Abstract 18: Does Quality Improvement Training Add to Audit and Feedback for Inpatient Stroke Care Processes?
Background: Despite advances in stroke care, many patients do not receive recommended care processes.Quality indicator (QI) reporting programs, like GWTG-Stroke, have been shown to improve care. We sought to determine whether training plus QI feedback was more effective than QI feedback alone in improving two stroke QIs.
Methods: We conducted a cluster randomized trial in 11 VA hospitals. Sites were randomized to a quality improvement training program plus QI feedback vs. QI feedback alone to improve DVT prophylaxis and dysphagia screening. Intervention sites received face-to-face training, developed individualized improvement plans, and had 6 months of post-training facilitation. Both groups received monthly QI feedback. Eligibility and passing for the two stroke QIs, plus nine other stroke QIs, was determined by centralized chart review. We compared pre-intervention (pre-I) to post-intervention (post-I) performance on the two stroke QIs and on defect-free care (DF, a binary patient-level variable including all QIs) in intervention vs. control sites. We constructed logistic models of the two QIs and DF care, adjusting for patient variables, time, intervention group, and time-group interaction.
Results: The five intervention sites had 1147 admissions and the six control sites had 1017 admissions during the study period. DVT prophylaxis was similar pre-I (85% vs. 90%) and improved in both groups (post-I rates 90% intervention and 94% control, ratio of ORs 0.89, p = 0.75). Dysphagia screening was higher pre-I in intervention sites (51% vs. 37%), and improved more in the control sites (post-I 56% and 52%, ratio of ORs 0.67, p=0.04). In logistic models, DVT, Dysphagia, and DF performance were associated with baseline performance and post-I time. Dysphagia performance was also associated with NIHSS and time-group interaction, and DF care was also associated with the presence of a baseline data collection program.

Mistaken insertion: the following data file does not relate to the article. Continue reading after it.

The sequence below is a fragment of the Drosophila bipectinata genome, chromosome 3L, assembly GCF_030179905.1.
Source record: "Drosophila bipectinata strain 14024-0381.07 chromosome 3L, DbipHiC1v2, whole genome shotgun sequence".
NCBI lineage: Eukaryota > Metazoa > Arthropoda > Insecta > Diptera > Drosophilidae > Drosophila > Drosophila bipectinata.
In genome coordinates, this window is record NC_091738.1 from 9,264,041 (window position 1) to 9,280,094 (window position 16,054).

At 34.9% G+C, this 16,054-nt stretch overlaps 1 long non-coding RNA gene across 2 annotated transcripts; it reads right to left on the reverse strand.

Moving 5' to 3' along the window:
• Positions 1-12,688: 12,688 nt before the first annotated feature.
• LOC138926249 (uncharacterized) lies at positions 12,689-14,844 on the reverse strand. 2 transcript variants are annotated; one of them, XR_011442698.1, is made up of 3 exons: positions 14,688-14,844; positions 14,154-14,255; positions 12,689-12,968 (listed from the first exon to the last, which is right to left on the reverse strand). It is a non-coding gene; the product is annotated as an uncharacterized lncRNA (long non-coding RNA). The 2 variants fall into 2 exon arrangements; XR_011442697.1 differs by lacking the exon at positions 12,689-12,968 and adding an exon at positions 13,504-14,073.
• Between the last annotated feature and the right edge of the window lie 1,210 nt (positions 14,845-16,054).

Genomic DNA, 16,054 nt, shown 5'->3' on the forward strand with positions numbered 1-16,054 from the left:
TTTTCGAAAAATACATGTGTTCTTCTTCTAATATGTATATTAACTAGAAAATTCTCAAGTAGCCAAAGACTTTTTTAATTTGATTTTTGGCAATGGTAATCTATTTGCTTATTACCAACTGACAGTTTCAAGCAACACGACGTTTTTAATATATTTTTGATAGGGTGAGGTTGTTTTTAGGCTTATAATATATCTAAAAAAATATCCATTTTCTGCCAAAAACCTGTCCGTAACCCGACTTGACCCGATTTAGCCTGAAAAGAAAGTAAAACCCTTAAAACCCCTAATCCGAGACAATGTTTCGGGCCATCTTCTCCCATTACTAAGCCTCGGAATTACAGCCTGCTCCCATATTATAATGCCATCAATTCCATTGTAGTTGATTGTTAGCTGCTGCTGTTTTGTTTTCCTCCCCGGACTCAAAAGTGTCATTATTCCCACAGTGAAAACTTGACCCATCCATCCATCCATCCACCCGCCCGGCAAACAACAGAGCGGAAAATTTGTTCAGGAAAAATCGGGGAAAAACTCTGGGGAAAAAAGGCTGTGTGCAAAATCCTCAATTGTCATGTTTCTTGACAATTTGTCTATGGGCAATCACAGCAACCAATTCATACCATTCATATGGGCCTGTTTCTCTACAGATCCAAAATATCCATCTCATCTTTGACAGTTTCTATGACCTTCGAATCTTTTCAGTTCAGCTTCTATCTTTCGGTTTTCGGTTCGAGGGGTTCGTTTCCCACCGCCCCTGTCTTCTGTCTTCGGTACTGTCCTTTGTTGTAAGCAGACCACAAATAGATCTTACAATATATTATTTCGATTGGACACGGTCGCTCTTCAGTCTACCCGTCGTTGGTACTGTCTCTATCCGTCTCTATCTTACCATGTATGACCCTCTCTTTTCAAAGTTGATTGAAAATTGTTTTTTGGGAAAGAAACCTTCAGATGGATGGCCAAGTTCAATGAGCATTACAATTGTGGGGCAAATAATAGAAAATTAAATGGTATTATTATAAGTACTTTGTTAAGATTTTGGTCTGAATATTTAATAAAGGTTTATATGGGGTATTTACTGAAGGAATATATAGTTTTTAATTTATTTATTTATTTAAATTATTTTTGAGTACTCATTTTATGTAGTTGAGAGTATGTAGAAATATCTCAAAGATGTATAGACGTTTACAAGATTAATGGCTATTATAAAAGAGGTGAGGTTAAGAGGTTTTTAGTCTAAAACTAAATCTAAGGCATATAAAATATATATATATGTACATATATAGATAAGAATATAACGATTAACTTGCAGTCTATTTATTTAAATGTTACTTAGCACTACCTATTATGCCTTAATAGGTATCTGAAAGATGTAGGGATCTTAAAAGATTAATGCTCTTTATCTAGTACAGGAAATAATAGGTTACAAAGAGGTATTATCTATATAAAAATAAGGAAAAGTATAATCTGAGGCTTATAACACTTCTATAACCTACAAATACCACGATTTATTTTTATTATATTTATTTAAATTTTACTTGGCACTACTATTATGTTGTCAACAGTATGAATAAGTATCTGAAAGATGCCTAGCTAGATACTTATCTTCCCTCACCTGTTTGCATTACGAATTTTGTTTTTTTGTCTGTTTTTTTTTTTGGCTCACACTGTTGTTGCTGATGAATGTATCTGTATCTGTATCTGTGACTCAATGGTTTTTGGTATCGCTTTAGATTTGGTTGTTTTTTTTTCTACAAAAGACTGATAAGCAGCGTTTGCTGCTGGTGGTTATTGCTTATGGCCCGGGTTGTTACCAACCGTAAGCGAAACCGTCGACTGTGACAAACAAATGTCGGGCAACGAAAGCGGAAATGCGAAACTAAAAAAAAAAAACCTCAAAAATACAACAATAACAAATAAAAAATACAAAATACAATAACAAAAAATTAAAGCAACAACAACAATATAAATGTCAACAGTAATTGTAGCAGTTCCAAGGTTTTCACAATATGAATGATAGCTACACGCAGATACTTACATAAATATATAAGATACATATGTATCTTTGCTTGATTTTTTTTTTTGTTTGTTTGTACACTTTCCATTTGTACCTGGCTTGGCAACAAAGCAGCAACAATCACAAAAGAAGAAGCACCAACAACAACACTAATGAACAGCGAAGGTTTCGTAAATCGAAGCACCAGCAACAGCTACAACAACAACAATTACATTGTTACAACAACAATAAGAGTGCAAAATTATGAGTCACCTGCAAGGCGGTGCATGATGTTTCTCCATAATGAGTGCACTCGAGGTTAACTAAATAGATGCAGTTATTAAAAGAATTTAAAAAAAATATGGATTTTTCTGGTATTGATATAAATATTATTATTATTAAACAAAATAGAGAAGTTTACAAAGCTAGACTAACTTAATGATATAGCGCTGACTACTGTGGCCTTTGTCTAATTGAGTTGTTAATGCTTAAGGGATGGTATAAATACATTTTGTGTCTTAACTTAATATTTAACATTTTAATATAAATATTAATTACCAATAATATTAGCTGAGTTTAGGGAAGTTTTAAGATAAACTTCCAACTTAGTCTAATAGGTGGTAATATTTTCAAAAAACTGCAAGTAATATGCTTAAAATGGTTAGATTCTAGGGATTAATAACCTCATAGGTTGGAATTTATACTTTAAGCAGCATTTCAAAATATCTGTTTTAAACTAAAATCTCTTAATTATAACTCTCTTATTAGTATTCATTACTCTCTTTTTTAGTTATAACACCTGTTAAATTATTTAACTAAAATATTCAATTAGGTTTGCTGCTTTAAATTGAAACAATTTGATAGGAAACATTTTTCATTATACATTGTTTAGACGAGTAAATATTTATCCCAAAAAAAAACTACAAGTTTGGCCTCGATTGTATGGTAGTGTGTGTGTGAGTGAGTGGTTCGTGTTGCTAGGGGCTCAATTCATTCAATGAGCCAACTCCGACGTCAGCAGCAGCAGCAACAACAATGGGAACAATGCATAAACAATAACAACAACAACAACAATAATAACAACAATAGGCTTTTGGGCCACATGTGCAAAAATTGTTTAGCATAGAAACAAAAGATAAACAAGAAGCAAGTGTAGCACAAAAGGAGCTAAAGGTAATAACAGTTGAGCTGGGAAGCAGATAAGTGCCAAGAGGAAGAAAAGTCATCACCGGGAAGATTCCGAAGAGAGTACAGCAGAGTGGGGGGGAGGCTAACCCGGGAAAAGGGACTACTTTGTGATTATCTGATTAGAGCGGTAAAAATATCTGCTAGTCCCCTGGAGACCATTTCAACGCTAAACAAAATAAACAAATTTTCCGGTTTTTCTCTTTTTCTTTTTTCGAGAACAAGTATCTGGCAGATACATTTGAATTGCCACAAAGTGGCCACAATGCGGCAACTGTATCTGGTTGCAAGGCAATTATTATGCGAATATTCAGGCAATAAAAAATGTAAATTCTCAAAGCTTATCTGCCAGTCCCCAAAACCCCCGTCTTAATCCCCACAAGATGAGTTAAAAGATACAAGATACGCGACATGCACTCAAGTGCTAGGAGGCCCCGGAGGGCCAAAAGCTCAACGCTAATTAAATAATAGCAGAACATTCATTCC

Conclusion: Quality improvement training did not add to the impact of data feedback in sites already motivated to participate in QI initiatives. Defect-free stroke care is associated with an ongoing stroke data collection program, emphasizing the importance of audit and feedback to achieve the highest quality stroke care.
Author Disclosures: L.S. Williams: Research Grant; Significant; This work was supported by VA HSR&D grants SDP 09-158 and STR 03-168. V. Daggett: None. J. Slaven: None. Z. Yu: None. D. Sager: None. J. Myers: None. L. Plue: None. H. Woodward-Hagg: None. T. Damush: None.
- © 2014 by American Heart Association, Inc.